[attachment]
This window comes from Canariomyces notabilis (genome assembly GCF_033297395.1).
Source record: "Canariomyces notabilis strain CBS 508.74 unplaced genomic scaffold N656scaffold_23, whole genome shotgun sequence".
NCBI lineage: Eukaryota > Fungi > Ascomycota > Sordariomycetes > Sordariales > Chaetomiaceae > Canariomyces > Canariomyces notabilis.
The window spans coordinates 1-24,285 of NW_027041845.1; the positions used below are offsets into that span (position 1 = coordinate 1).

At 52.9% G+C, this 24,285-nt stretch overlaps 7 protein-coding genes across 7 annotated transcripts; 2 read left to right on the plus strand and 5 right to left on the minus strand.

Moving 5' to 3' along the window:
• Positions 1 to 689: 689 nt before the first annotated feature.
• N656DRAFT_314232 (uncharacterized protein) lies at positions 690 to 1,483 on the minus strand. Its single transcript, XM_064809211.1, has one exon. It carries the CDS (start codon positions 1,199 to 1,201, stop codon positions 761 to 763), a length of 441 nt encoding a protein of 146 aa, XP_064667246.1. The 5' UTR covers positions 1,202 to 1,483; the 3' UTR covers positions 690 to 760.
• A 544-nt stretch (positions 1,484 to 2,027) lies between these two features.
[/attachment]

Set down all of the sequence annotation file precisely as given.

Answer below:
This window comes from Canariomyces notabilis (genome assembly GCF_033297395.1).
Source record: "Canariomyces notabilis strain CBS 508.74 unplaced genomic scaffold N656scaffold_23, whole genome shotgun sequence".
NCBI lineage: Eukaryota > Fungi > Ascomycota > Sordariomycetes > Sordariales > Chaetomiaceae > Canariomyces > Canariomyces notabilis.
The window spans coordinates 1-24,285 of NW_027041845.1; the positions used below are offsets into that span (position 1 = coordinate 1).

At 52.9% G+C, this 24,285-nt stretch overlaps 7 protein-coding genes across 7 annotated transcripts; 2 read left to right on the plus strand and 5 right to left on the minus strand.

Moving 5' to 3' along the window:
• Positions 1 to 689: 689 nt before the first annotated feature.
• N656DRAFT_314232 (uncharacterized protein) lies at positions 690 to 1,483 on the minus strand. Its single transcript, XM_064809211.1, has one exon. It carries the CDS (start codon positions 1,199 to 1,201, stop codon positions 761 to 763), a length of 441 nt encoding a protein of 146 aa, XP_064667246.1. The 5' UTR covers positions 1,202 to 1,483; the 3' UTR covers positions 690 to 760.
• A 544-nt stretch (positions 1,484 to 2,027) lies between these two features.